SEPTEMBER 2014 BAD FAITH CASES: AFTER JURY VERDICT FOR DISABILITY INSURER IN BAD FAITH CASE, COURT FOUND THAT (1) LIMITED DISCLOSURE OF EVIDENCE ON REGULATORY HISTORY WAS WITHIN THE COURT’S DISCRETION; (2) ALLOWING WIDE LATITUDE ON CROSS OF EXPERT MET DAUBERT; AND (3) JURY HAD SUFFICIENT EVIDENCE, TAKEN IN LIGHT MOST FAVORABLE TO THE VERDICT WINNER, TO RULE AS IT DID (Philadelphia Federal)
The insured focused on the court’s precluding evidence, but failed to show prejudice. Moreover, wide latitude was given in permitting plaintiff’s evidence, and the court’s rulings on the evidence were within a trial judge’s discretion. The insured alleged that he was barred from introducing evidence on Market Conduct Examinations and the Regulatory Settlement Agreements and amendments thereto, but this was not the case.
The court had allowed “testimony about these adverse regulatory actions regarding defendant, when they pertained to issues directly affecting the plaintiff, and/or were not already subsumed within [the insurer’s] own standards for reviewing disability claims.” But the court “ruled that admitting evidence as to the origin of these regulatory materials was not relevant to plaintiff’s claim and would have been unduly prejudicial to the defendants….” It did not exclude, however, “reference to these regulatory standards in total….”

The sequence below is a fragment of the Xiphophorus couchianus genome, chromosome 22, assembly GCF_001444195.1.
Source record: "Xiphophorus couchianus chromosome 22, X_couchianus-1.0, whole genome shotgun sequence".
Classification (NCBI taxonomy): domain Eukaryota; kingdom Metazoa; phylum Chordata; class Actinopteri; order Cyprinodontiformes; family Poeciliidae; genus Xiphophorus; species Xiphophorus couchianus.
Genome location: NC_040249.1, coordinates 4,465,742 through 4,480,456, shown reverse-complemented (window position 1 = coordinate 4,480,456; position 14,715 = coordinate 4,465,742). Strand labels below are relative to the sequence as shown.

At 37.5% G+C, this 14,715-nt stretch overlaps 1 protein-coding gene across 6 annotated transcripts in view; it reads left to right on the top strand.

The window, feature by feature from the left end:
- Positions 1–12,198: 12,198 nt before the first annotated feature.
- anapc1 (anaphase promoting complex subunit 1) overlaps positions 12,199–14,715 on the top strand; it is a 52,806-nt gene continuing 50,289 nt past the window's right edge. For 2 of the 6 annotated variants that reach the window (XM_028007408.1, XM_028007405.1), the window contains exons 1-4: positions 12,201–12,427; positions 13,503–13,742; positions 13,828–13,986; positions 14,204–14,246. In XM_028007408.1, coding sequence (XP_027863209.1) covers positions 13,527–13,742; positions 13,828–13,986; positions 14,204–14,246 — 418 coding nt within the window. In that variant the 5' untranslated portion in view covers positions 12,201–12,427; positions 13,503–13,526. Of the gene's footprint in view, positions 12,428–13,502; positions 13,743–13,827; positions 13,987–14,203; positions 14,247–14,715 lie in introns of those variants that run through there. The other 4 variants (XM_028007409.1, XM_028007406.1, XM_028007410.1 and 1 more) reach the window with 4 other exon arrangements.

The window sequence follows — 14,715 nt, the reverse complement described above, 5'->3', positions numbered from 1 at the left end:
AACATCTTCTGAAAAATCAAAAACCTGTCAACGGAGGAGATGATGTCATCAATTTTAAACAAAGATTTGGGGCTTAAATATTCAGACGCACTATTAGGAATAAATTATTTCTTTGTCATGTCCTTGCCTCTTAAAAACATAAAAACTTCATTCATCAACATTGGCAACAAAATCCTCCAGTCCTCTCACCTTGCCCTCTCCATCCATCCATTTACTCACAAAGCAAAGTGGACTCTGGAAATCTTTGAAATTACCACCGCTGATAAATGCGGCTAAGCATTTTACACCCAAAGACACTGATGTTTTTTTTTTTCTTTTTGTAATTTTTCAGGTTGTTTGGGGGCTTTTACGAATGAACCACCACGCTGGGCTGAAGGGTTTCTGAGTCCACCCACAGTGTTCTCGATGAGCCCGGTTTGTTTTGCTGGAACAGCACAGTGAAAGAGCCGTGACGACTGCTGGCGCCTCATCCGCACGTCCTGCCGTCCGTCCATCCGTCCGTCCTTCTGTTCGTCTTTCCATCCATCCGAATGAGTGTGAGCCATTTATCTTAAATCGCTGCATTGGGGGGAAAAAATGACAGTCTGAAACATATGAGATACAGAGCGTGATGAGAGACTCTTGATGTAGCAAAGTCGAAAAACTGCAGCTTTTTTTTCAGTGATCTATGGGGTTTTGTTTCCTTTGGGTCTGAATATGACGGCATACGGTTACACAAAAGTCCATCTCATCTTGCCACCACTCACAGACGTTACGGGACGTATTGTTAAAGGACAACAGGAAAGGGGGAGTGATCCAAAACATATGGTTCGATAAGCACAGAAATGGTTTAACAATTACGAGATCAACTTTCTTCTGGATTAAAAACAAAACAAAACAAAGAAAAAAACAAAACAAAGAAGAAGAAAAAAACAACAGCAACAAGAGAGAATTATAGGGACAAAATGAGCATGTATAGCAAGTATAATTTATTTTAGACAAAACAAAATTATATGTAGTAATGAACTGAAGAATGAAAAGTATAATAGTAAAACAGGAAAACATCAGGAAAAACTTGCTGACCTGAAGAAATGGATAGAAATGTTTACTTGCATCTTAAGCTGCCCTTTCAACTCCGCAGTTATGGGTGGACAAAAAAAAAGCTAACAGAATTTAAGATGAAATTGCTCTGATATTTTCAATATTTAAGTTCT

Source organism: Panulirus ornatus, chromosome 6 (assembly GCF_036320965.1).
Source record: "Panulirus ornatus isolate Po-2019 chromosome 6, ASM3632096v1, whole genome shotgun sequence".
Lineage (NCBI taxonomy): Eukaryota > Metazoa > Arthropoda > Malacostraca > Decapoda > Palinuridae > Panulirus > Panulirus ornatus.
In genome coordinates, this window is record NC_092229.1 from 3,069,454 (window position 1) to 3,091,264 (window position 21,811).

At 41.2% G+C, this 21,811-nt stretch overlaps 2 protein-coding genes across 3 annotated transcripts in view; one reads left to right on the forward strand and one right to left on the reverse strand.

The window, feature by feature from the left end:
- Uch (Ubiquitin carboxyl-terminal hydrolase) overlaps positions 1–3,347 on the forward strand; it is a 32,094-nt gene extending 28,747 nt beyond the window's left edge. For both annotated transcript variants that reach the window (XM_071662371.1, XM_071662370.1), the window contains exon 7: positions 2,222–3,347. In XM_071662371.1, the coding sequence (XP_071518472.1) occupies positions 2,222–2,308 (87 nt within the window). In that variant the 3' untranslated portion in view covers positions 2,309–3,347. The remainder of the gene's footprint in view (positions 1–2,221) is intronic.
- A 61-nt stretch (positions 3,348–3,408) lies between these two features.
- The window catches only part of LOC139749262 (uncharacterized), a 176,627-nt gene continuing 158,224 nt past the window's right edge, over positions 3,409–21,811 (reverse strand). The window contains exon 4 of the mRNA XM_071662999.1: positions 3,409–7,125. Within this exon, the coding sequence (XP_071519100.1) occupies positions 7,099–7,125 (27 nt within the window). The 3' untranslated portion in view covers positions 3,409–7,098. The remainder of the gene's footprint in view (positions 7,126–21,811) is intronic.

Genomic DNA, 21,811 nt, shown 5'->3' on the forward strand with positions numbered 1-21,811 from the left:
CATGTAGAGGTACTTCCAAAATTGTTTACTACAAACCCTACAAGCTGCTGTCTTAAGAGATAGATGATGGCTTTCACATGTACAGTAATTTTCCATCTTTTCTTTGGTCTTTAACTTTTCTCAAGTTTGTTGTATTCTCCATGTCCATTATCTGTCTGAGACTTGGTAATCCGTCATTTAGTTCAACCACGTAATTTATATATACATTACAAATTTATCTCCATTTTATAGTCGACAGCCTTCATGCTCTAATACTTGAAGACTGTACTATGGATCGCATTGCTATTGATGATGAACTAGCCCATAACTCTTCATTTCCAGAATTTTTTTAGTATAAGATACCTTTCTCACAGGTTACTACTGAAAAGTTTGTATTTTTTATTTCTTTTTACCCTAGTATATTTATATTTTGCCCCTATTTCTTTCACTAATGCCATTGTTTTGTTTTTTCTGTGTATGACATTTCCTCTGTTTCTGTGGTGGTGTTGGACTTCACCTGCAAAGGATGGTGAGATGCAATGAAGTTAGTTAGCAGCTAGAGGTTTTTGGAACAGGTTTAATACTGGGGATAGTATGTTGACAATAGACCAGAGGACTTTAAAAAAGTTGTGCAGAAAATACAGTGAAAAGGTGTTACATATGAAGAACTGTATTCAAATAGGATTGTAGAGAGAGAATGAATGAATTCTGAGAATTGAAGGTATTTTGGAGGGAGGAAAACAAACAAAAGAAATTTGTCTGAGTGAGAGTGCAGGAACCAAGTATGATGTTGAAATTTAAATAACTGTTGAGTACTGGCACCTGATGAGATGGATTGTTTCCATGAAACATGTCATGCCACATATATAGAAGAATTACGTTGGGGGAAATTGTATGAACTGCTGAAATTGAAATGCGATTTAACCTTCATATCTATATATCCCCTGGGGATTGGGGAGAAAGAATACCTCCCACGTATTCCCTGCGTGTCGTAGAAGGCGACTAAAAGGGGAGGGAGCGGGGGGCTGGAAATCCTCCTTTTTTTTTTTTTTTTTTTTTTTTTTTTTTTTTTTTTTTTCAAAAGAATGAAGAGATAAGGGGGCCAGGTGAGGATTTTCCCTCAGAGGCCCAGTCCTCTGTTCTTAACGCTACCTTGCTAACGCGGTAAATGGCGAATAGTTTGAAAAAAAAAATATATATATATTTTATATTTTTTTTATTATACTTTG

Further, the insured “was given significant and wide latitude in introducing both factual testimony and expert testimony supporting his claims, with adequate reference to the regulatory proceedings….”
The court found that the “jury had a full picture of the plaintiff’s claims and the reasons for [the insurer]’s conduct.” There was evidence that both sides causing delays in claims handling; and that the insured received benefits due for a significant period of time. The jury had these facts, and resolved in favor of the defendant; the court observing that the facts are taken in the light most favorable to the verdict winner when moving to set aside the verdict.
Finally, the insured attempted to argue trial error in connection with allowing the defense’s expert testimony. The court observed that “plaintiff was given wide latitude to cross examine [the expert] about his qualifications before he was allowed to testify as an expert,” meeting Daubert’s requirements.